District Focus: KPS

Kentwood Public Schools


The general enrollment process for both GRPS and KPS is similar, however there are a few differences. As a reminder, I will be using the acronyms ‘NS’ for Neighborhood School and ‘CC’ for Cultural Center. A Neighborhood School refers to the school that is in closest geographic proximity to a refugee students’ home. A Cultural Center refers to the nearest school that offers ESL services.

Just like for any district, the Refugee Education Center receives a client’s referral from the resettlement agency and finds out, geographically and with NS and CC in mind, which school the child(ren) will attend. This registration process involves a lot of paperwork, which can be found on the KPS website in several different languages. 

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This is a screenshot of the language resources for Registration Packets that can be found on the Kentwood Public Schools website if you scroll all the way down to the bottom of the webpage.

Yep – they’ve had these documents translated from English into Albanian, Saudi Arabian, Bosnian, Chinese, French, German, Spanish, Swahili, Vietnamese, Nepali, Burmese, and Karen. Although I’m sure the translating process took a lot of time and work, this resource provides such an advantage for several parties: staff at the Refugee Education Center, teachers and administrators in KPS, of course the refugee students themselves, and perhaps most importantly, refugee students’ parents. In my opinion, this shows the schools openness toward students of many different cultures as well as “meets parents halfway” in terms of providing important paperwork in their home language. In remembering my last post about GRPS, my question then becomes: If KPS has these documents translated into all these languages, could the two districts communicate and share this information so that GRPS and all districts in the Grand Rapids area also have these resources available?

The first step in the enrollment process with KPS involves calling the NS, setting up an appointment, and then taking the student to the NS for an initial assessment. After that, the student and parents are sent to the CC for a school tour and orientation. For elementary students, this is Meadowlawn Elementary, for middle schoolers this is Crestwood and Valleywood Middle. This initial introduction, tour, and orientation has been found by REC staff to really be a key step in the integration of students and comfortability of parents in such foreign circumstances. Could not this idea and concept also be shared across districts? Another thing that makes the integration process run more smoothly in terms of linguistic preparation is the offering of ESL Math and ESL Science classes in many KPS schools. Students can be moved in and out of these classes based on proficiency. Now, not every student can be enrolled in the finite number of CCs within KPS, but what’s wonderful is that they don’t necessarily have to be in a CC to receive English language support, because every NS has an ESL teacher!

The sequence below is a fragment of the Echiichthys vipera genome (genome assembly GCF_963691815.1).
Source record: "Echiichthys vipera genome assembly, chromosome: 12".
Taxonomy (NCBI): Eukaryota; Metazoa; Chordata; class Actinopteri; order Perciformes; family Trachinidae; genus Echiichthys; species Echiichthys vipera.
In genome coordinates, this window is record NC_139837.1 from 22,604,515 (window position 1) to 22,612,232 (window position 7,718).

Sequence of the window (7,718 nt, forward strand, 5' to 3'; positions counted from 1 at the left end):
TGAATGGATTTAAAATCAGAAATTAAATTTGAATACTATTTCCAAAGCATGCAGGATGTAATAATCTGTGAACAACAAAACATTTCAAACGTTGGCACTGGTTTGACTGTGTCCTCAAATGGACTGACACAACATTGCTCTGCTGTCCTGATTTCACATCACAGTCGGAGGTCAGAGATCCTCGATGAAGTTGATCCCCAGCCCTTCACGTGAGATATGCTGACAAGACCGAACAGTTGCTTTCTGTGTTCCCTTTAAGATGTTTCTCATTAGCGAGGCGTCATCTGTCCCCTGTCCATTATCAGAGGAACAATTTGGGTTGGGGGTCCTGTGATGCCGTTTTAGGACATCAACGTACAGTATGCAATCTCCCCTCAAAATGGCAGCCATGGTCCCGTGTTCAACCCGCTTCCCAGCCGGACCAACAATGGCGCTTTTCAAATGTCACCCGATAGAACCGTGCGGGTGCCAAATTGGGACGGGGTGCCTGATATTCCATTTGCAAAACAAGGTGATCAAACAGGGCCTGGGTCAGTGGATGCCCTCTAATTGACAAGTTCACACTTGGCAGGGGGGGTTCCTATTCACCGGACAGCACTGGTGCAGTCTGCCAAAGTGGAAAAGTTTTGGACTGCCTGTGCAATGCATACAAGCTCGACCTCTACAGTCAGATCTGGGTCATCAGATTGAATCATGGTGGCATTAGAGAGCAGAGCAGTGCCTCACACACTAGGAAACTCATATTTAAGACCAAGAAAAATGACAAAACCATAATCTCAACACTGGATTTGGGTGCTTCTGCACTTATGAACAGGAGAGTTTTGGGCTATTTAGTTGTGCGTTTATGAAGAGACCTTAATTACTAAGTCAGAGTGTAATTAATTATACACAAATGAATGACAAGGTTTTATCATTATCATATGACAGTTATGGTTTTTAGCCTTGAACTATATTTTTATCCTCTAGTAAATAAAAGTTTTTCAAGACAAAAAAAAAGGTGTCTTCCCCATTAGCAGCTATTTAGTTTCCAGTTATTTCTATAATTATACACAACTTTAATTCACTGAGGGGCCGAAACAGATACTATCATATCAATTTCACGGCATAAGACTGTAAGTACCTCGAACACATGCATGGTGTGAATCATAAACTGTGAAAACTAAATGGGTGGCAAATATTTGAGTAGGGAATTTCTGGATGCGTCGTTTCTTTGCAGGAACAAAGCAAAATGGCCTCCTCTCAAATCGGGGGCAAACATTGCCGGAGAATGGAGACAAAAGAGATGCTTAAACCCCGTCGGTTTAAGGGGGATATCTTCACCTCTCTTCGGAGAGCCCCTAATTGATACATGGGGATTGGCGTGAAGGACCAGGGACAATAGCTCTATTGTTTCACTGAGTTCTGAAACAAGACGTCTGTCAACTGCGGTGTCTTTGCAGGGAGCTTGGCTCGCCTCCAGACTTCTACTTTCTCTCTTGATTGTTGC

I know this post was brief, but I hope it got you thinking about what services are possible to help refugee families with the often uncomfortable and unfamiliar process of enrolling their children in an American school. I’ll now be shifting my research focus to gathering specific personal testimonials from both refugee students and parents to teachers and administrators, whose classrooms and schools enjoy the presence of refugee students. These testimonials can be found under the “Student Voice” and “Teacher Voice” tabs. Thanks for reading!


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